Making the Most of a Minimal Budget. Contact me at: skintsailor@yahoo.co.uk or on Twitter: @skintsailor

Sunday, 20 March 2016

Main Sail Repaired

The sail repair job got off to a faltering start yesterday. I did some repairs on the sail cover in order to re-acquaint myself with the art of sewing. The results were not good as the needle kept jamming and then eventually broke.

So this morning I walked to the local Hobbycraft store and bought some Denim needles along with some double sided tape (for fitting the UV strip on the Jib sail).

The Denim needles were a revelation, scything through the mainsail material. They made it so easy the repairs to the mainsail are all done.





All the thread ends are tied off, so no chance of unravelling.

Next step is the Jib. I bought some blue Dacron for a UV strip the last time I stitched the Jib a couple of years ago, but never got round to using it. This time the ease at which the Denim needles are working means I should be able to sort things this week with luck. 

I need a stitch ripper to remove the remains of the old UV strip and the rotten stitching, then I can apply the new Dacron with double sided tape to hold it in place temporarily while I stitch it. There's a thin strip around the edge of the leech that has had it too, having split into several parts. I'll apply the UV strip to tuck round the edge and doing two jobs at the same time.

Once it's all stitched, I'll give the sail a wash. At the moment I reckon washing it will to more harm than good, it's that bad. 


12 comments:

  1. Good to see you using a sewing machine. Your post reminded me of my late father who worked for a local sail maker, spending a lot of time at a sewing machine. He made all the sails for my boat in the 1970s, most of them still going strong.

    Good to see stuff being repaired, not just thrown out.

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    1. Amen... hate to see waste.. well done, Mark.

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  2. I made some repairs to my genoa last year. When I removed the UV strip I found the sail cloth was beyond saving. I bought an old but barely used dingy sail from ebay (£9) used it to replace entire panels from the genoa. Unpick the sticking, lay the old panel on the "new" sail and use it as a template. It was easy and I got my genoa in a serviceable condition again.

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  3. Thanks for the positive feedback guys. The repairs to the main were pretty straightforward as it was just running over missing stitching. The jib is mainly okay, it's just the outside that has succumbed to the weather. Fitting a new UV strip should sort it out. I just need to work out how to make space to spread the sail out and fit the new strip reasonably tidily. Once I've stuck it in place with double sided tape I can stitch it down permanently.

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  4. I forgot to add... as the Skint Sailor, there was no way I was going to buy new sails! Recycling and Repairing... that's the Skint6 Sailor Way!
    Apparently I can use the sewing machine better than the wife can. She never uses it.

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  5. Good to see someone else who does his own sail repair.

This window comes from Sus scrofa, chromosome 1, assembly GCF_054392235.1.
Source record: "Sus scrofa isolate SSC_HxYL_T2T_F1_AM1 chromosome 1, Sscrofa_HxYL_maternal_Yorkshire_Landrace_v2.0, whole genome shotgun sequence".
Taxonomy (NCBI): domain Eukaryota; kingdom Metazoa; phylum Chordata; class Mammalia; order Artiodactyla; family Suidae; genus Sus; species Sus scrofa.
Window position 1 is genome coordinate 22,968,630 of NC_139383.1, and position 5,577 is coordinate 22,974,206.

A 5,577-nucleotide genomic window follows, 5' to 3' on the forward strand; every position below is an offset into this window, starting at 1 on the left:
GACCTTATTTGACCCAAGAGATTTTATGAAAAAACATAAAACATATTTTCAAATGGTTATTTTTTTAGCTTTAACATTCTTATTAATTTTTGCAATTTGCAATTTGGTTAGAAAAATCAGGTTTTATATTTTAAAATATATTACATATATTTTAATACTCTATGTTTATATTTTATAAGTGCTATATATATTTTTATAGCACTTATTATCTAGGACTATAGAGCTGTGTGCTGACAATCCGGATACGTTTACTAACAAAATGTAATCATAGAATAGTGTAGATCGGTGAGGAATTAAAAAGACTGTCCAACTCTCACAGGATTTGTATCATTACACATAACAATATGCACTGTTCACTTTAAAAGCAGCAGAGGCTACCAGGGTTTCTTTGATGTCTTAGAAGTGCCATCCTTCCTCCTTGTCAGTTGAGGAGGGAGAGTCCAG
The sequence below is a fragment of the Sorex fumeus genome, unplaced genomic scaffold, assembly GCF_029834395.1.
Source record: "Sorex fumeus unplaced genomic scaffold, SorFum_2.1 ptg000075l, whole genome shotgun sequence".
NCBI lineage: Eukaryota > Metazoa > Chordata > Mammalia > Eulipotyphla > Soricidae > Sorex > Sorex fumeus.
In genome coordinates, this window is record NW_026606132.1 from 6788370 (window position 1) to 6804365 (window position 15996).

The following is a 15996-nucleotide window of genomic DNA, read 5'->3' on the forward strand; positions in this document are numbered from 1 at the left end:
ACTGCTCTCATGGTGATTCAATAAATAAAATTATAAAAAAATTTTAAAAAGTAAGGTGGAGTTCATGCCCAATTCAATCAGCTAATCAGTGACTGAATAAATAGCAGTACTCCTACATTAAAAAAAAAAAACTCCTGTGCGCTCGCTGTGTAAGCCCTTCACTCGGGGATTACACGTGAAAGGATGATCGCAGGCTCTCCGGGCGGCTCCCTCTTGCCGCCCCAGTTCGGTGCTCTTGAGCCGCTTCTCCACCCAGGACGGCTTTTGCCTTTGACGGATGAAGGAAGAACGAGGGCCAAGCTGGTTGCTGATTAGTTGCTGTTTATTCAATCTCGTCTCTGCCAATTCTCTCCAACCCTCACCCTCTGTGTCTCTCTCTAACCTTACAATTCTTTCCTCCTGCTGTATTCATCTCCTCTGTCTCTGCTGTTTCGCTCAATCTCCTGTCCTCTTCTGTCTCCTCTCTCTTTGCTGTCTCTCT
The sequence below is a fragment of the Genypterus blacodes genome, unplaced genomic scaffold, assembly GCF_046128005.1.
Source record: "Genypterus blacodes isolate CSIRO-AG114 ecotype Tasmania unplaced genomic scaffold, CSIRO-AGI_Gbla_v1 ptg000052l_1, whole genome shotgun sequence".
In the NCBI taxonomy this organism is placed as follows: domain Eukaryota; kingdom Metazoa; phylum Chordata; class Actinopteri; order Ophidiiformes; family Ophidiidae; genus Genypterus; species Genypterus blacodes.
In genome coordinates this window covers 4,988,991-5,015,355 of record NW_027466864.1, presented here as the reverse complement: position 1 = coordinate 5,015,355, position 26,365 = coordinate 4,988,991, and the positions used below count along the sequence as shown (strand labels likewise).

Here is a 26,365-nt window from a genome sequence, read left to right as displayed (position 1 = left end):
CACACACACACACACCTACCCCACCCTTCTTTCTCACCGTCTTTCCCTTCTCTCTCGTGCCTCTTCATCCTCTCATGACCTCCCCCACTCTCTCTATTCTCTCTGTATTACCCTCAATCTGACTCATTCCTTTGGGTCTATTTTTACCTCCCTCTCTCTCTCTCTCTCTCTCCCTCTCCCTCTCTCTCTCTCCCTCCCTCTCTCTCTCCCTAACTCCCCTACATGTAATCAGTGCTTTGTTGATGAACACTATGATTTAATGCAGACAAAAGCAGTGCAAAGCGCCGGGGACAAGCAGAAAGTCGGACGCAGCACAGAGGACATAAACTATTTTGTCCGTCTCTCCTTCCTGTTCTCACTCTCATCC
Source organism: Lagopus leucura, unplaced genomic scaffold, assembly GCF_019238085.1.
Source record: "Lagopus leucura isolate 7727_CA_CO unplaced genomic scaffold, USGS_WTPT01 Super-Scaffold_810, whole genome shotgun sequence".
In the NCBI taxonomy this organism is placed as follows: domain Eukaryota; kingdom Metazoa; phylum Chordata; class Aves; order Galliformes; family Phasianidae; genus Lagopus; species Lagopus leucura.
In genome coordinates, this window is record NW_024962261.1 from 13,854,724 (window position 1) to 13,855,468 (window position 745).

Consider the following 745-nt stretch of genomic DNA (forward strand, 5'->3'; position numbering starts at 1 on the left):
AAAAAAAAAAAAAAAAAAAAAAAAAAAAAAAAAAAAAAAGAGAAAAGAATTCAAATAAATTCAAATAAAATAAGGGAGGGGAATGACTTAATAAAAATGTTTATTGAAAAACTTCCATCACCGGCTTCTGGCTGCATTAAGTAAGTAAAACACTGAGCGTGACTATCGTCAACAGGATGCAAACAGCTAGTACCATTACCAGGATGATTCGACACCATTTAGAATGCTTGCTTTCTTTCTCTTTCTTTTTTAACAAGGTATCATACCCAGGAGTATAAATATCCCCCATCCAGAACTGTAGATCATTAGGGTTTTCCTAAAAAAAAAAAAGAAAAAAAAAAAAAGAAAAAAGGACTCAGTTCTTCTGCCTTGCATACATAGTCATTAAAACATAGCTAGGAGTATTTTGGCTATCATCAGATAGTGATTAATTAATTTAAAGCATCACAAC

I added reef points to my mainsail using cloth from a secondhand jib for the patches.The Jib i bought was from a larger boat so i cut it down and put in new tack and clew reinforcing patches. I used 50mm dacron strip for the foot.
    I still have plenty of sailcloth over for future use. I am hoping to try the jib this week. I hope it was worthwhile.

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  6. My jib is a lot bigger job. Handling the sail while trying to stitch the new uv panel on has been a major pain especially on a standard sewing machine. The stitching I've done is a bit drunk, but functional. :-)

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  7. I share your frustration. At one point when i was adding a reef point to the main i was trying to go through 13 layers of sailcloth! ( I had put patches on both sides. Afterwards i realised that the original reef point only had the patches on one side!
    The motor would no way do that so i had to turn the wheel with one hand while i held the foot firmly down with a finger of the other and punch my way through one stitch ar a time. Needless to say I was not dancing for joy whenever the needle broke.
    Good luck with the jib, i am sure that you will be satisfied with yourself once completed.
    Brian

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  8. Thanks Brian, the jib is coming along ok. I've got most of the uv strip for the leech in place but I've got the thicker parts to sew which I know I'll have to stitch by hand. I might have a badh at the uv strip for the foot next while the hand stitching kit including palm is on order.

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  10. Do you have s speedy stitcher?
    I have found mine really usefull for heavier areas. I last used it on the jib for stitching on the leather protection around the clew. As well as the needled that come as standard with it I got some fine ones to use with v69 & v92 ideal for when the machine really starts to struggle. Mind you i do find the 'speedy' in the name a bit misleading.

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  11. I've seen them around but not really taken any notice of them. After checking them out on YouTube I might get one, they look handy as you say for the tougher bits.

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